But I digress.
As I was saying, the storyline, following the testimony of Gregory Hicks, Eric Nordstrom, and Mark Thompson, is quite clear. It's the storyline everyone with a clue new would turn out to be the case months and months ago. Tom Bevan at RealClearPolitics does an excellent job summing up the facts that have been known (though publicly disputed as "facts" by the Administration until after the 2012 Election) for a while know and specifying the two key pieces of information gleaned from the testimonies on Wednesday:
We did learn at least two new, relevant facts from yesterday's testimony. One is that Beth Jones, an official in the State Department, sent an email on September 12 bluntly acknowledging terrorists participated in the attacks (“The group that conducted the attacks, Ansar al-Sharia, is affiliated with Islamic terrorists.”) The other is that Hicks said his “jaw dropped” when he heard Rice make her claims about spontaneous protests. Hicks testified that he later confronted her about the comments, and shortly thereafter he was demoted.Bevan correctly and precisely expresses the only logical conclusion one can draw from all of this, with regard to the Administration's behavior:
So, while we may not have been treated to any “bombshell” revelations Wednesday, the testimony of Thompson, Hicks and Nordstrom and a fair reading of the record leads to an obvious conclusion: The president and his administration clearly misled the public about what happened on Sept. 11, 2012."Misled" is, of course, a nice way of saying "lied to." The President, the Secretary of State, and others lied every time they cited a nothing YouTube video as somehow related to the events in Benghazi. They lied by omission every time they failed to label the perpetrators "terrorists." And they lied yet again when they claimed they were waiting on information in order to properly characterize the attacks.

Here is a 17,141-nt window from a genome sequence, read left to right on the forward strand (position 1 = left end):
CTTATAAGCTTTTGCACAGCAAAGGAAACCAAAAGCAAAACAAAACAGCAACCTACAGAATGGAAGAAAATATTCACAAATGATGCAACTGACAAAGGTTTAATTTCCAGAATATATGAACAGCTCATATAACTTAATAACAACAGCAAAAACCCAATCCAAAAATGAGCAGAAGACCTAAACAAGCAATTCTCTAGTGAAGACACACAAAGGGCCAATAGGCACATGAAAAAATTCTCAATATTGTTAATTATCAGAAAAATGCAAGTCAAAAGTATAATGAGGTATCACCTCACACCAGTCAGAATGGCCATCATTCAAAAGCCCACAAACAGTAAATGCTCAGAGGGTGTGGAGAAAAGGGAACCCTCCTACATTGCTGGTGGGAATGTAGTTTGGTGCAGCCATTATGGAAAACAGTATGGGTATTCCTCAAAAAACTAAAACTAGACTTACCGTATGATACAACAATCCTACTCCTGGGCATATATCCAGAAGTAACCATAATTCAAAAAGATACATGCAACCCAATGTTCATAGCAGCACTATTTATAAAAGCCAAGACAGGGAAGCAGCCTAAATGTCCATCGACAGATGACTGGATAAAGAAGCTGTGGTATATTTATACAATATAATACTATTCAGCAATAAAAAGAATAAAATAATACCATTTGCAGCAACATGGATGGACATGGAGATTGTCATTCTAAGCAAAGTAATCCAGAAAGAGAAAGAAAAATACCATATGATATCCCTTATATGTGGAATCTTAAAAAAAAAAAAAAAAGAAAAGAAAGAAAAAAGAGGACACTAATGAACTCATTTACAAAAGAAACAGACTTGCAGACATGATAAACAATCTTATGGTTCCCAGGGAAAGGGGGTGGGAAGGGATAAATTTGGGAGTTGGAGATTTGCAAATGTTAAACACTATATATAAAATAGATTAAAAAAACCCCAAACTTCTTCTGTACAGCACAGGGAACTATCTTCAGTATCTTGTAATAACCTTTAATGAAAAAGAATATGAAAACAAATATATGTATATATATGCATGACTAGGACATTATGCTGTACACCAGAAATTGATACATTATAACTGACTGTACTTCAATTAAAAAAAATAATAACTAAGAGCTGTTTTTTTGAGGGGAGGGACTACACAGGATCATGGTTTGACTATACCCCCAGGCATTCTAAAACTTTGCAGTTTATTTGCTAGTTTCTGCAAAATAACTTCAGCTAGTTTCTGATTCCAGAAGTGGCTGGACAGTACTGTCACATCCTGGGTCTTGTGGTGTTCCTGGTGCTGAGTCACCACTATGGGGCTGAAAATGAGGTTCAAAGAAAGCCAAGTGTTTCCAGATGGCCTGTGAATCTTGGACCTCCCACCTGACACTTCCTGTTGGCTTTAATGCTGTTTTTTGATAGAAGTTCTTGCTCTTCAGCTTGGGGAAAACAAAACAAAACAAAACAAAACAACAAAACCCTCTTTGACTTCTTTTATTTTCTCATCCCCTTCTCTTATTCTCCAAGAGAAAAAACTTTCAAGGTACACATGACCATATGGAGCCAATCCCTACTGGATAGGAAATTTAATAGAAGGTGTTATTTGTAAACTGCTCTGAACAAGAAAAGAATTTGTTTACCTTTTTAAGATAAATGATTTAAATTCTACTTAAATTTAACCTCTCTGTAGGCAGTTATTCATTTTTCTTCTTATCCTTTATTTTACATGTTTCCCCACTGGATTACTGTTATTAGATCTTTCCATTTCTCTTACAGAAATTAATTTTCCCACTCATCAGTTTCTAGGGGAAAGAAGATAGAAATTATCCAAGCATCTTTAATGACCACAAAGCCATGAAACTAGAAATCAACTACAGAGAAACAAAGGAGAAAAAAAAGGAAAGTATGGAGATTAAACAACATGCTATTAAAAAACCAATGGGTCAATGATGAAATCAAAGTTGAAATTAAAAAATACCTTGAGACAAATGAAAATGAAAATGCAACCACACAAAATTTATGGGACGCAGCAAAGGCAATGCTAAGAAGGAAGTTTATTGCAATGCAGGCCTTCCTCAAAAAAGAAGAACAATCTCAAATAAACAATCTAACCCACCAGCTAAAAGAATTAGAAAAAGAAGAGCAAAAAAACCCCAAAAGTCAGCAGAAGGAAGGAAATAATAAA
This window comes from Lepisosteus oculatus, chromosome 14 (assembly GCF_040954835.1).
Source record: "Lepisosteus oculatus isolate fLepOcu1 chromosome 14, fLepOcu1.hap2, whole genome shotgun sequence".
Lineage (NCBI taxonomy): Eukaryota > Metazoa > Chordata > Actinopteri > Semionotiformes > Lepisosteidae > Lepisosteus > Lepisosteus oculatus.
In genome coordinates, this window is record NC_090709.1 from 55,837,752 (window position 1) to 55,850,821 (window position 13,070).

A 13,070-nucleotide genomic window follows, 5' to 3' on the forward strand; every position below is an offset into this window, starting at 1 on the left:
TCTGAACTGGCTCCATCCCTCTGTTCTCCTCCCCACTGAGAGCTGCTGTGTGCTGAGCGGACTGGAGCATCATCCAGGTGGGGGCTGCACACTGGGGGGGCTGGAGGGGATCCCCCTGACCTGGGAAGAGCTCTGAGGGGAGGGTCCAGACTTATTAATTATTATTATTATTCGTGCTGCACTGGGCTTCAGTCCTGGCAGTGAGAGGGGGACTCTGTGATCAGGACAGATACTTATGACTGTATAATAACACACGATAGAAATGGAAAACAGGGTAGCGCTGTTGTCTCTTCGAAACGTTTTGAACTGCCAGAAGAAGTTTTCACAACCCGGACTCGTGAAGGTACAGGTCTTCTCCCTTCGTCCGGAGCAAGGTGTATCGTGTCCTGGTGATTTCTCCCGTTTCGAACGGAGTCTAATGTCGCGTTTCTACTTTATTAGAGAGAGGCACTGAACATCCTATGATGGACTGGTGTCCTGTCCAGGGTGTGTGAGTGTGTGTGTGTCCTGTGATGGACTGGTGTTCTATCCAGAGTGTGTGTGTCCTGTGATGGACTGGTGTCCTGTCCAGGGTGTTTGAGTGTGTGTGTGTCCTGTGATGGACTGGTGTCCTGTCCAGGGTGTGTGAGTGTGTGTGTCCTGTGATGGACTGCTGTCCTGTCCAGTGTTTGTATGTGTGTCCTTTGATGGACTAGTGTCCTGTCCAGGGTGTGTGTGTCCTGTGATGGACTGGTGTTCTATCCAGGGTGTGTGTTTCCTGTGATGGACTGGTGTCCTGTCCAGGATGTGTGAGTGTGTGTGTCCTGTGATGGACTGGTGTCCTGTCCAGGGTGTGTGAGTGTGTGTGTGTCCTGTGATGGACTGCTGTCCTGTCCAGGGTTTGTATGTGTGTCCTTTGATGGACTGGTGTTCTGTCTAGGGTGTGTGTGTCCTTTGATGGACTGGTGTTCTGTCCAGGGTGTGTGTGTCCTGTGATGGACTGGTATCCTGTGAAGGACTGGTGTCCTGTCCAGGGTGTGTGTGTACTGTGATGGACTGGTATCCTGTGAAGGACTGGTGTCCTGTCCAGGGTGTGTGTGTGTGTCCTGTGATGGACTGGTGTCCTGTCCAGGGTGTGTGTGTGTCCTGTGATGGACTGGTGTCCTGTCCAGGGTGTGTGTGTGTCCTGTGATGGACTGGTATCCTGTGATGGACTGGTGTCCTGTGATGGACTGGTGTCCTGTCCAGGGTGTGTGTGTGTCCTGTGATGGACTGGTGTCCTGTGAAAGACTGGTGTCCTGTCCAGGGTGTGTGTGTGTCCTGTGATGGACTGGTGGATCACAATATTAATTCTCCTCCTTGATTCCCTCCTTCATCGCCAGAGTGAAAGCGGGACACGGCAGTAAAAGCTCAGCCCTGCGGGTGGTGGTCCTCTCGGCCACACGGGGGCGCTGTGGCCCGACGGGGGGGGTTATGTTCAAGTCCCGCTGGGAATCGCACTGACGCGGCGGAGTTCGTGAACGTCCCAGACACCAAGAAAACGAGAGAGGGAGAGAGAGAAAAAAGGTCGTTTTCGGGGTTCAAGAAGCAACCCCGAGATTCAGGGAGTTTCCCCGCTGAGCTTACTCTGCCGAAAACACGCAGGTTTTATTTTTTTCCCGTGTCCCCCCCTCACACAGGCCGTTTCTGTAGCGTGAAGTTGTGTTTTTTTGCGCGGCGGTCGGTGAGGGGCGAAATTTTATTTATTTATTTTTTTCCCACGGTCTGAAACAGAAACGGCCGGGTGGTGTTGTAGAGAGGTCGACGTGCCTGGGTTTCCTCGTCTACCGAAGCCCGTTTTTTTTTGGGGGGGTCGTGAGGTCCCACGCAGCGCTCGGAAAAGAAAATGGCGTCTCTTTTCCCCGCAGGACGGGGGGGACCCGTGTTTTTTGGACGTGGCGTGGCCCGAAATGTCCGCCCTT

Hick's now-famous jaw-dropping moment--when Rice sought to blame the YouTube movie for the attacks--should speak volumes. But it's not having the impact it should have had simply because everyone who has been paying attention and who is not an Obama sycophant already knew Rice was lying about the movie. The movie played no role in what transpired. I personally noted this on September 14th, three days after the attack, before Rice had even opened her mouth: